Locus of control is a psychological concept referring to where people feel that the control in their lives is found.   This society promotes an internal locus of control, wherein folks feel empowered to guide their lives, as the sign of a healthy, responsible, and ultimately successful person.  Conversely, this society paints having an external locus of control as being a weak, irresponsible, rationalizing loser who plays the role of victim all the time. Where society has this locus of control thing wrong is in how locus is used.

While it is true that using an external locus of control to play the victim, avoid responsibility, and blame everybody else for one’s issues is wrong and destructive, it is also true that using an internal locus of control to bully, manipulate, intimidate, judge, and project our insecurities on others can be just as harmful.  Thus, how one uses an internal or external locus of control is more important than merely having one or the other. Using either one for selfish reasons is wrong, and using either one to bring glory to and obey God as well as love others is right.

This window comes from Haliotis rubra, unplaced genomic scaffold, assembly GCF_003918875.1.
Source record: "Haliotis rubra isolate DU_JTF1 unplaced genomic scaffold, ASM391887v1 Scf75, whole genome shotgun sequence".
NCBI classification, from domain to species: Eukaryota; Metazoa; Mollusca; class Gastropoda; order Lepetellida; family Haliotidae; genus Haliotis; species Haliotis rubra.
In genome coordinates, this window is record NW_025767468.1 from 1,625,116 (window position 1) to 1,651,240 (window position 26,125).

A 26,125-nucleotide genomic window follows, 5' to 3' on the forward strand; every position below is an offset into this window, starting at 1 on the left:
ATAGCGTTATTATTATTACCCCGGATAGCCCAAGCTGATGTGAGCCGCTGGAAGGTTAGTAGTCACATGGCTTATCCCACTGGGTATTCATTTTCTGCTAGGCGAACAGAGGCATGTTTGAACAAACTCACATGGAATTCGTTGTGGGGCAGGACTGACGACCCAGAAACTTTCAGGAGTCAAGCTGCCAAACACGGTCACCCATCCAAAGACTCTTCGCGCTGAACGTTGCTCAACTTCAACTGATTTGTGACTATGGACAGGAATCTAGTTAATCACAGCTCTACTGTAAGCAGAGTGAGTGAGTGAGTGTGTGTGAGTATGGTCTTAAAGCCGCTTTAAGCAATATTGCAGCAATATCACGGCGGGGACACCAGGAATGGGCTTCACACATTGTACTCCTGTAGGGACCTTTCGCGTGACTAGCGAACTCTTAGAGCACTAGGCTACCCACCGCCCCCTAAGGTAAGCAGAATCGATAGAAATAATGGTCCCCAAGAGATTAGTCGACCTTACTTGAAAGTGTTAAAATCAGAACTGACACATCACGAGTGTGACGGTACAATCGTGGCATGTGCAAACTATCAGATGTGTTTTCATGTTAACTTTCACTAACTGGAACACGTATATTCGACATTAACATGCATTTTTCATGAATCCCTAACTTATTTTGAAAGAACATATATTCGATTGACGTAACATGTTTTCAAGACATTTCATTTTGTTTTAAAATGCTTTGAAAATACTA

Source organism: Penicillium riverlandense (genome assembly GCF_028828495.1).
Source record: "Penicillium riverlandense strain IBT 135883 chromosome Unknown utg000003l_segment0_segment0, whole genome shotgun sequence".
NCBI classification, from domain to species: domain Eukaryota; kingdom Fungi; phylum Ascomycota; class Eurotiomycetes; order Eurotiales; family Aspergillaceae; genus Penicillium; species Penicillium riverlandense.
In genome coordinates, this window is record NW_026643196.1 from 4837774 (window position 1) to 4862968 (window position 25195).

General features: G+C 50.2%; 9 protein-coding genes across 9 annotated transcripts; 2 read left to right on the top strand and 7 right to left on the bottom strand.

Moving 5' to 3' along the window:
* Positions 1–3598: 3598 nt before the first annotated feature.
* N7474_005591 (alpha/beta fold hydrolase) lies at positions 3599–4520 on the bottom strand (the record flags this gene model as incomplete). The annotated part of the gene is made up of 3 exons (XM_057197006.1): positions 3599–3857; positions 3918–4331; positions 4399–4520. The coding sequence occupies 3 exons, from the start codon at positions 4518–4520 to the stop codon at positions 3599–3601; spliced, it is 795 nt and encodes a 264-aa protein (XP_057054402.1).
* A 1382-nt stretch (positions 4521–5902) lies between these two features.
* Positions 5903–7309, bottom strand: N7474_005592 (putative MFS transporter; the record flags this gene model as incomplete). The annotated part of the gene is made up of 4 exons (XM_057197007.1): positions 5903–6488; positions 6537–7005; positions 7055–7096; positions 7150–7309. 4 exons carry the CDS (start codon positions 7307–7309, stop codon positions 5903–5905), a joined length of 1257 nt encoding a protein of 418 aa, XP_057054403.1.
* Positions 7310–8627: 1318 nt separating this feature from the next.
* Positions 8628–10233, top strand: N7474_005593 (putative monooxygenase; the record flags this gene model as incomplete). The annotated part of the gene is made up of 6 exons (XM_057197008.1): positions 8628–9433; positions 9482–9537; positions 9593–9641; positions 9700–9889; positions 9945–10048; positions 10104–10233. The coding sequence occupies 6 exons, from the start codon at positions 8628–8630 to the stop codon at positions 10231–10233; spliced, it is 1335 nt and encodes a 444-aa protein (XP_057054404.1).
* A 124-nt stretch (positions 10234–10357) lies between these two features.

Proactive vs. Reactive

Proactive people make things happen, and reactive people wait for things to happen to them.  Needless to say, proactive types are normally associated with an internal locus of control and, conversely, reactive types are commonly viewed as tending to have an external locus of control.

Most of the time, being proactive is better than being reactive. However, there are times when we should step back, process what is happening, and then react to that, as opposed to just blindly jumping into every situation  swinging like some crazed, self-perceived super hero.

Once again, society oversimplifies the relationship between locus of control and being proactive or reactive.   It assumes that having an internal locus of control is akin to being proactive and, conversely, that having an external locus of control parallels with being reactive. While this may often be true, it is not always so and, beyond that, the good and bad of all of this is not so clear cut either.